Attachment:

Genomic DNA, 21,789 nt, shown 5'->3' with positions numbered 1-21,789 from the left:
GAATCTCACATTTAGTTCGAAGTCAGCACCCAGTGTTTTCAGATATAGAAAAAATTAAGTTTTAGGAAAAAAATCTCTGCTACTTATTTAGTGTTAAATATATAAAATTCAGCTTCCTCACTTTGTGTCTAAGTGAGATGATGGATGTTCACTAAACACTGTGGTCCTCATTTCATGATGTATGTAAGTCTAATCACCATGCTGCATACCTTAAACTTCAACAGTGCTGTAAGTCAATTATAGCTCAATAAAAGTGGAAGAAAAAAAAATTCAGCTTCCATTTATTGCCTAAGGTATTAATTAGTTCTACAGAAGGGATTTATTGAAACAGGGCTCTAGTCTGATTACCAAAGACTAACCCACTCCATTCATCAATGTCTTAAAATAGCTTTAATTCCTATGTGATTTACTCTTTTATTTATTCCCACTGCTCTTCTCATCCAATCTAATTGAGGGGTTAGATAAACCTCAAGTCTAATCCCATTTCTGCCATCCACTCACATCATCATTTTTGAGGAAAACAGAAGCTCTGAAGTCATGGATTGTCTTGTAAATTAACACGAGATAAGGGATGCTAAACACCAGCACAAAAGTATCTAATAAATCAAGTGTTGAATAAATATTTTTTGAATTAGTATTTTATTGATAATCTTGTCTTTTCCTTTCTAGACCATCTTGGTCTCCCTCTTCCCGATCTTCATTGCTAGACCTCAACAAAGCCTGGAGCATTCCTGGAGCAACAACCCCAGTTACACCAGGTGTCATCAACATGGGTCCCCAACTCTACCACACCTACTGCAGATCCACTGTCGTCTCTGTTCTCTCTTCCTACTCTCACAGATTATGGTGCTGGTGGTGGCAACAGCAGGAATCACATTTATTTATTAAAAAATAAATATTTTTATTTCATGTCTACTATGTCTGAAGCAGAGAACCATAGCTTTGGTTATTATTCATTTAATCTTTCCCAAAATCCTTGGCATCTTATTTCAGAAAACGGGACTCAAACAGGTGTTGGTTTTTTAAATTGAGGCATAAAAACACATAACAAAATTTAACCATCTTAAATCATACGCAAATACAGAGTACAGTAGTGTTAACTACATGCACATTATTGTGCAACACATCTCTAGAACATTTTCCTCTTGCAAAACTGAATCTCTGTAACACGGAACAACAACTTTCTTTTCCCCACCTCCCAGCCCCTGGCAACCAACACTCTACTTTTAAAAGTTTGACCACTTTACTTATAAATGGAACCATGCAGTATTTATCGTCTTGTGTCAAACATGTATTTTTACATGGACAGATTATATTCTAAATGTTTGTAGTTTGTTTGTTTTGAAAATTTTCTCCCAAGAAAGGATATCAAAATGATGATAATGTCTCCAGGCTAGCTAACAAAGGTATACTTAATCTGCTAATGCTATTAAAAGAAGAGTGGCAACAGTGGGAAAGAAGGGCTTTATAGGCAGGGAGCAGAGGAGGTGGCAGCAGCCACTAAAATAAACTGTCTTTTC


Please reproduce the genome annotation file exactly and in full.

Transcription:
Genomic DNA, 21,789 nt, shown 5'->3' with positions numbered 1-21,789 from the left:
GAATCTCACATTTAGTTCGAAGTCAGCACCCAGTGTTTTCAGATATAGAAAAAATTAAGTTTTAGGAAAAAAATCTCTGCTACTTATTTAGTGTTAAATATATAAAATTCAGCTTCCTCACTTTGTGTCTAAGTGAGATGATGGATGTTCACTAAACACTGTGGTCCTCATTTCATGATGTATGTAAGTCTAATCACCATGCTGCATACCTTAAACTTCAACAGTGCTGTAAGTCAATTATAGCTCAATAAAAGTGGAAGAAAAAAAAATTCAGCTTCCATTTATTGCCTAAGGTATTAATTAGTTCTACAGAAGGGATTTATTGAAACAGGGCTCTAGTCTGATTACCAAAGACTAACCCACTCCATTCATCAATGTCTTAAAATAGCTTTAATTCCTATGTGATTTACTCTTTTATTTATTCCCACTGCTCTTCTCATCCAATCTAATTGAGGGGTTAGATAAACCTCAAGTCTAATCCCATTTCTGCCATCCACTCACATCATCATTTTTGAGGAAAACAGAAGCTCTGAAGTCATGGATTGTCTTGTAAATTAACACGAGATAAGGGATGCTAAACACCAGCACAAAAGTATCTAATAAATCAAGTGTTGAATAAATATTTTTTGAATTAGTATTTTATTGATAATCTTGTCTTTTCCTTTCTAGACCATCTTGGTCTCCCTCTTCCCGATCTTCATTGCTAGACCTCAACAAAGCCTGGAGCATTCCTGGAGCAACAACCCCAGTTACACCAGGTGTCATCAACATGGGTCCCCAACTCTACCACACCTACTGCAGATCCACTGTCGTCTCTGTTCTCTCTTCCTACTCTCACAGATTATGGTGCTGGTGGTGGCAACAGCAGGAATCACATTTATTTATTAAAAAATAAATATTTTTATTTCATGTCTACTATGTCTGAAGCAGAGAACCATAGCTTTGGTTATTATTCATTTAATCTTTCCCAAAATCCTTGGCATCTTATTTCAGAAAACGGGACTCAAACAGGTGTTGGTTTTTTAAATTGAGGCATAAAAACACATAACAAAATTTAACCATCTTAAATCATACGCAAATACAGAGTACAGTAGTGTTAACTACATGCACATTATTGTGCAACACATCTCTAGAACATTTTCCTCTTGCAAAACTGAATCTCTGTAACACGGAACAACAACTTTCTTTTCCCCACCTCCCAGCCCCTGGCAACCAACACTCTACTTTTAAAAGTTTGACCACTTTACTTATAAATGGAACCATGCAGTATTTATCGTCTTGTGTCAAACATGTATTTTTACATGGACAGATTATATTCTAAATGTTTGTAGTTTGTTTGTTTTGAAAATTTTCTCCCAAGAAAGGATATCAAAATGATGATAATGTCTCCAGGCTAGCTAACAAAGGTATACTTAATCTGCTAATGCTATTAAAAGAAGAGTGGCAACAGTGGGAAAGAAGGGCTTTATAGGCAGGGAGCAGAGGAGGTGGCAGCAGCCACTAAAATAAACTGTCTTTTC